"In this bathroom? Hah! Nobody's coming in here." The boy who looked like Seamus hesitated briefly. "So," he said finally, "Shall we use the contingency plan?"
"Oh, Lucius said," the boy who looked like Seamus said mockingly. "You think we're doing this because of what Lucius said? No, we're here for what happens after. The Dark Lord will honour us above Malfoy—above, even, that mad, dead, Lestrange witch—when we are successful. Drink your Polyjuice and let's move. There's work to do."
Author's Notes: See, I'm not dead! I just have writer's block. As an attempted fix, I'm going to publish what I do have, i.e., this short chapter you just read, rather than sit on it until it's up to the usual length. Hopefully, this might bump me out of my current rut.
D&D Tip: This one's for all the optimizers out there. You won't always be in a party of players with the same play style as you, and their opinion can sometimes sour if you steal the show with an overpowered character. For some, it's a simple matter of making a less powerful character. If that works for you, then perfect. But if you're like me, you have a really hard time doing that. Optimization is fun. Trawling through rulebooks for that golden feat or item is very zen. There are two solutions I have discovered to this problem: the first, you start a character handicapped, and optimize to your heart's content from there. You play a lousy class (*cough*CW Samurai*cough*), or a poor class/race combo (half-orc sorc?), or with deliberately poor ability score allocation, and then you hit the ground running with the best feats, gear, etc. that you can find. That way, it's fun for everyone—you get the experience of playing a totally unique character that you've never done before (and it might result in optimization decisions you'd never have previously considered) and you won't generally outstrip the party too much.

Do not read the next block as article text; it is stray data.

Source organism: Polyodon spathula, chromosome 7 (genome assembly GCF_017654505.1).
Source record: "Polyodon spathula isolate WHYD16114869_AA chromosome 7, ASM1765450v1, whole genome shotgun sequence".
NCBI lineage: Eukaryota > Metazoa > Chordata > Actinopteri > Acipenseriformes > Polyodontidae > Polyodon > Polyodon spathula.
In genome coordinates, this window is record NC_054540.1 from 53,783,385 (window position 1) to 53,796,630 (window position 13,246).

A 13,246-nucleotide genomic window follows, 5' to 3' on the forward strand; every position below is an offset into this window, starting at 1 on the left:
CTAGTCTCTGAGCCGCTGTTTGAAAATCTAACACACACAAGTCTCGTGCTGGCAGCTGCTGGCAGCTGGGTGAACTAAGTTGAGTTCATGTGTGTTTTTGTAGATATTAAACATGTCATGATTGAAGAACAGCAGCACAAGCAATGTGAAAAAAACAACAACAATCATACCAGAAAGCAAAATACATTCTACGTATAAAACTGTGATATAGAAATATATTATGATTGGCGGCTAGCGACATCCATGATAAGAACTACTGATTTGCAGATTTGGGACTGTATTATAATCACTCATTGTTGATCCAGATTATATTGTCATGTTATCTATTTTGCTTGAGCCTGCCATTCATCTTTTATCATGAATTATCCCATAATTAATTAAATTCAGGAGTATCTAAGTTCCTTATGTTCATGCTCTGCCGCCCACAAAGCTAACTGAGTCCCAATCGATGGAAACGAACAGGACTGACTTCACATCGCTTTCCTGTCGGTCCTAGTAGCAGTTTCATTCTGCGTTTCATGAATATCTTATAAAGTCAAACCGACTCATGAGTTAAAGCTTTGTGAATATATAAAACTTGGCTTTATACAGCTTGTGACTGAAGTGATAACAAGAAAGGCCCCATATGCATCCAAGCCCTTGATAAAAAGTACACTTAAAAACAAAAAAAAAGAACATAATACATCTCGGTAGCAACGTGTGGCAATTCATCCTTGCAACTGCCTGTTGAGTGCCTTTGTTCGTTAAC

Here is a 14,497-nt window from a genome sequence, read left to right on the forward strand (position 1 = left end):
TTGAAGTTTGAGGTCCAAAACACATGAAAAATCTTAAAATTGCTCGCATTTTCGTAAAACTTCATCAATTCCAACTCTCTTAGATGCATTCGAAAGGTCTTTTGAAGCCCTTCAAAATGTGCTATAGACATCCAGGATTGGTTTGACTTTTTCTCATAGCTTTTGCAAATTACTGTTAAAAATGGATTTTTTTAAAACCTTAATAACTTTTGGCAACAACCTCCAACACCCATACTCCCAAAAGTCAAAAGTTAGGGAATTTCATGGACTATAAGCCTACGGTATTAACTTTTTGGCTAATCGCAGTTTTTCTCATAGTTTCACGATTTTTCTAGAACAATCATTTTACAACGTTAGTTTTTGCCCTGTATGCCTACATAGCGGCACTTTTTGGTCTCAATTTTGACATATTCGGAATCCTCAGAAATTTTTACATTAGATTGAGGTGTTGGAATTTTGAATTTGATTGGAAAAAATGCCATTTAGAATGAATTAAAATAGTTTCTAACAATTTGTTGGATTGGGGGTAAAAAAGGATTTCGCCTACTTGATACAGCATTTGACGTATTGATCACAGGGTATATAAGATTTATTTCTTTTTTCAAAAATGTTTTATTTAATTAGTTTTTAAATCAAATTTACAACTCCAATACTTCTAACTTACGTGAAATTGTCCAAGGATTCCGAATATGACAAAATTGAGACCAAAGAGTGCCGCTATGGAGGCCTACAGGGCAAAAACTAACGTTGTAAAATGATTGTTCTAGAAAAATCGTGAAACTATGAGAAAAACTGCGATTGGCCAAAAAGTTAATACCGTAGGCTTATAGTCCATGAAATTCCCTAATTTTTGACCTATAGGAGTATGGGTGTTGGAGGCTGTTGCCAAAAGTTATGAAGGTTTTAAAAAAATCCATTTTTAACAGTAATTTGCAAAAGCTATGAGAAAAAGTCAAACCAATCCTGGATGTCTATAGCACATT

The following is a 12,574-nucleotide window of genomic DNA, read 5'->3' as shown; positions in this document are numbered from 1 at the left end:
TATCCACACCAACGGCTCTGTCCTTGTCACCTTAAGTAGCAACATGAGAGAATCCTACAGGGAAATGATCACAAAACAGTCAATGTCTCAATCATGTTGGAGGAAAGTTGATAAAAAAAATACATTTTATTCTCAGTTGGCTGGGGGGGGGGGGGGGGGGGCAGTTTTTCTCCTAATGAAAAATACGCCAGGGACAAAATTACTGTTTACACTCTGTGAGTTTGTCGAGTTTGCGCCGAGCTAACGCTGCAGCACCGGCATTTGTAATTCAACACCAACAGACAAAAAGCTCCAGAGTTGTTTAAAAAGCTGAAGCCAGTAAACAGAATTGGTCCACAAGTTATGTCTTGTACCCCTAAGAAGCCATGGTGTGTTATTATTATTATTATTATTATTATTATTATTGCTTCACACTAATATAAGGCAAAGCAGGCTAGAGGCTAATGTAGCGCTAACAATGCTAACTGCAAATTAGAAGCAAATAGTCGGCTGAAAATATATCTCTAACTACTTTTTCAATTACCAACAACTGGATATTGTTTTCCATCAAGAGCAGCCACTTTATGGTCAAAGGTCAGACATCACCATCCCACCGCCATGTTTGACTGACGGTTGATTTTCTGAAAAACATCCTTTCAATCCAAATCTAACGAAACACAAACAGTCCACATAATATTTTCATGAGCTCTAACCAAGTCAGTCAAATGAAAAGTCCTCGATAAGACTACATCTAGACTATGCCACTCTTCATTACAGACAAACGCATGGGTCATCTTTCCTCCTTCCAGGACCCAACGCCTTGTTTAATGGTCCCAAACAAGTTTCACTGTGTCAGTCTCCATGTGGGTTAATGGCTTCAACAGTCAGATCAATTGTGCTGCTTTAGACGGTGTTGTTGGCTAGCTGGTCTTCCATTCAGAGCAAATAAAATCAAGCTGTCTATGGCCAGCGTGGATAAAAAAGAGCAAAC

The other solution is to play a buffer. Measure your character's success not in enemies you defeat, but in those that you help the party defeat. Try playing a bard and maximizing Inspire Courage, or a Cleric that doesn't use the normal CoDzilla tricks, a Marshal, or another support class. You get to optimize to the maximum, and your allies get to feel like gods of war. Just be careful not to fall into the trap of buffing yourself to turn yourself into an undefeatable killing machine. Also make sure you get a feel of the party's makeup before you invest too much in one buffing method or another. I tried this with a Bard, once, not realizing that the rest of the party would be a Psion, a Wizard, and a Cleric. I wound up being the only one taking advantage of my +5 Inspire Courage and Haste, and, well, overpowered everyone else more than ever.
D&D Tip #2: Shrink Item + Permanency is freaking cool. The possibilities are legion, but here's the first that came to mind: you can make your character a cloak of water that, on command, floods the room